16

Motivation

Take a look at the following picture.

enter image description here

Given are the red, blue, and green curve. I would like to find at each point on the x axis the dominating curve. This is shown as the black graph in the picture. From the properties of the red, green, and blue curve (increasing and constant after a while) this boils down to find the dominating curve on the very right hand side and then move towards the left hand side finding all intersection points and update the dominating curve.

This outlined problem should be solved T times. There is one final twist in the problem. The blue, green, and red curve of the next iteration are constructed via the dominating solution from the previous iteration plus some varying parameters. As an example in the picture above: The solution is the black function. This function is used to generate a new blue, green, and red curve. Then the problem start again to find the dominating one for these new curves etc.

Question in a nutshell
In each iteration I start at the fixed very right hand side and evaluate all three functions to see which is the dominating one. This evaluations are taking longer and longer over iteration. My feeling is that I don't pass optimally the old dominating function to construct the new blue, green, and red curve. Reason: I got in an earlier version a maximum recursion depth error. Other parts of the code where the value of the current dominating function (which is essential either the green, red, or blue curve) is required are also taking longer and longer with iteration.

For 5 iterations just evaluating the functions on one point on the very right hand side grows:

The results were produced via

test = A(5, 120000, 100000) 

And then running

test.find_all_intersections()

>>> test.find_all_intersections()
iteration 4
to compute function values it took
0.0102479457855
iteration 3
to compute function values it took
0.0134601593018
iteration 2
to compute function values it took
0.0294270515442
iteration 1
to compute function values it took
0.109843969345
iteration 0
to compute function values it took
0.823768854141

I would like to know why is this the case and if one can program it more efficiently.

Detailed Code explanation

I quickly summarize the most important functions. The complete code can be found further below. If there are any other questions regarding the code I'm more than happy to elaborate / clarify.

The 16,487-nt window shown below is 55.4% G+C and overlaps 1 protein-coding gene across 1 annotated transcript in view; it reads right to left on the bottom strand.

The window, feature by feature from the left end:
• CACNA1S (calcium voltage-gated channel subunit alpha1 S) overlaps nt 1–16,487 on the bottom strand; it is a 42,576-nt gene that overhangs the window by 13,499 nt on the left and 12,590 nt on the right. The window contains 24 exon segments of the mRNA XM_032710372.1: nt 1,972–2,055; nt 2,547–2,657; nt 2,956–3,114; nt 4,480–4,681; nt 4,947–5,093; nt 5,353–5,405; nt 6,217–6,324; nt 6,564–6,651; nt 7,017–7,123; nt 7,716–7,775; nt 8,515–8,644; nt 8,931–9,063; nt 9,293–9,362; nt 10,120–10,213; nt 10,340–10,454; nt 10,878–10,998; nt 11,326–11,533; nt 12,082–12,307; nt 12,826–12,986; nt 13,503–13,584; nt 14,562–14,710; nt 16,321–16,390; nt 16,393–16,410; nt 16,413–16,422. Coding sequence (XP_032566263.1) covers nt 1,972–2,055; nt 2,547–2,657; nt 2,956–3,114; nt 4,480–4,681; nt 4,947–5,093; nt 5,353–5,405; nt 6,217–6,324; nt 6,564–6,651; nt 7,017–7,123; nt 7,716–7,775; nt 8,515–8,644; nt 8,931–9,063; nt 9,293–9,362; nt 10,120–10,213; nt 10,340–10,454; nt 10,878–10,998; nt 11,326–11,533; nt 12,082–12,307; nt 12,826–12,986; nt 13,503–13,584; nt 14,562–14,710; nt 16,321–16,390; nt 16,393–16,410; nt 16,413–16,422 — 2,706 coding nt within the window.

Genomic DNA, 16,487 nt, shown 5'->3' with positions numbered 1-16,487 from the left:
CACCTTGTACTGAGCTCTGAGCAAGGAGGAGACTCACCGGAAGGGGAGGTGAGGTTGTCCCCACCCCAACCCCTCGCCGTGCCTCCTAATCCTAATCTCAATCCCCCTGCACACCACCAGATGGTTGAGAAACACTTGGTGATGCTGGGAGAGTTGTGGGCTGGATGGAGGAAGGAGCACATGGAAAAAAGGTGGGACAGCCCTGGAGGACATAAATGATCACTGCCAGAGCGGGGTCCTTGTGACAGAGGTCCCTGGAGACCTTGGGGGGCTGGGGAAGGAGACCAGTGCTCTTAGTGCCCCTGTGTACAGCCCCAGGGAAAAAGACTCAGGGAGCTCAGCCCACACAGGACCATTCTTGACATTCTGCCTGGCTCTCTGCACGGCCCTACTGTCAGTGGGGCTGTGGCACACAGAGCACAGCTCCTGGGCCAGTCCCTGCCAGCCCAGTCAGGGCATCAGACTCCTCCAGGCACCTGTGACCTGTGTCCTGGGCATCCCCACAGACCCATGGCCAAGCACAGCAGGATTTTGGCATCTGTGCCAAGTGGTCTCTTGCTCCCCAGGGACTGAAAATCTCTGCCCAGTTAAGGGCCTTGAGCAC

1. Method u: For the recurring task of generating a new batch of the green, red, and blue curve above we need the old dominating one. u is the initialization to be used in the very first iteration.

  2. Method _function_template: The function generates versions of the green, blue, and red curve by using different parameters. It returns a function of a single input.

  3. Method eval: This is the core function to generate the blue, green, and red versions every time. It takes three varying parameters each iteration: vfunction which is the dominating function from the previous step, m, and s which are two parameters (flaots) affecting the shape of the resulting curve. The other parameters are the same in each iteration. In the code there are sample values for m and s for each iteration. For the more geeky ones: It's to approximate an integral where m and s are the expected mean and standard deviation of the underlying normal distribution. The approximation is done via Gauss-Hermite nodes / weights.

  4. Method find_all_intersections: This is the core method finding in each iteration the dominating one. It constructs a dominating function via a piece wise concatenation of the blue, green, and red curve. This is achieved via the function piecewise.

Here is the complete code

import numpy as np
import pandas as pd
from scipy.optimize import brentq
import multiprocessing as mp
import pathos as pt
import timeit
import math
class A(object):
    def u(self, w):
        _w = np.asarray(w).copy()
        _w[_w >= 120000] = 120000
        _p = np.maximum(0, 100000 - _w)
        return _w - 1000*_p**2

    def __init__(self, T, upper_bound, lower_bound):
        self.T = T
        self.upper_bound = upper_bound
        self.lower_bound = lower_bound

    def _function_template(self, *args):
        def _f(x):
            return self.evalv(x, *args)
        return _f

    def evalv(self, w, c, vfunction, g, m, s, gauss_weights, gauss_nodes):
        _A = np.tile(1 + m + math.sqrt(2) * s * gauss_nodes, (np.size(w), 1))
        _W = (_A.T * w).T
        _W = gauss_weights * vfunction(np.ravel(_W)).reshape(np.size(w),
                                                             len(gauss_nodes))
        evalue = g*1/math.sqrt(math.pi)*np.sum(_W, axis=1)
        return c + evalue

    def find_all_intersections(self):

        # the hermite gauss weights and nodes for integration
        # and additional paramters used for function generation

        gauss = np.polynomial.hermite.hermgauss(10)
        gauss_nodes = gauss[0]
        gauss_weights = gauss[1]
        r = np.asarray([1., 1., 1., 1., 1., 1., 1., 1., 1., 1., 1., 1.,
                        1., 1., 1., 1., 1., 1., 1., 1., 1.])
        m = [[0.038063407778193614, 0.08475713587463352, 0.15420895520972322],
             [0.038212567720998125, 0.08509661835487026, 0.15484578903763624],
             [0.03836174909668277, 0.08543620707856969, 0.15548297423808233],
             [0.038212567720998125, 0.08509661835487026, 0.15484578903763624],
             [0.038063407778193614, 0.08475713587463352, 0.15420895520972322],
             [0.038063407778193614, 0.08475713587463352, 0.15420895520972322],
             [0.03836174909668277, 0.08543620707856969, 0.15548297423808233],
             [0.038212567720998125, 0.08509661835487026, 0.15484578903763624],
             [0.038212567720998125, 0.08509661835487026, 0.15484578903763624],
             [0.038212567720998125, 0.08509661835487026, 0.15484578903763624],
             [0.038063407778193614, 0.08475713587463352, 0.15420895520972322],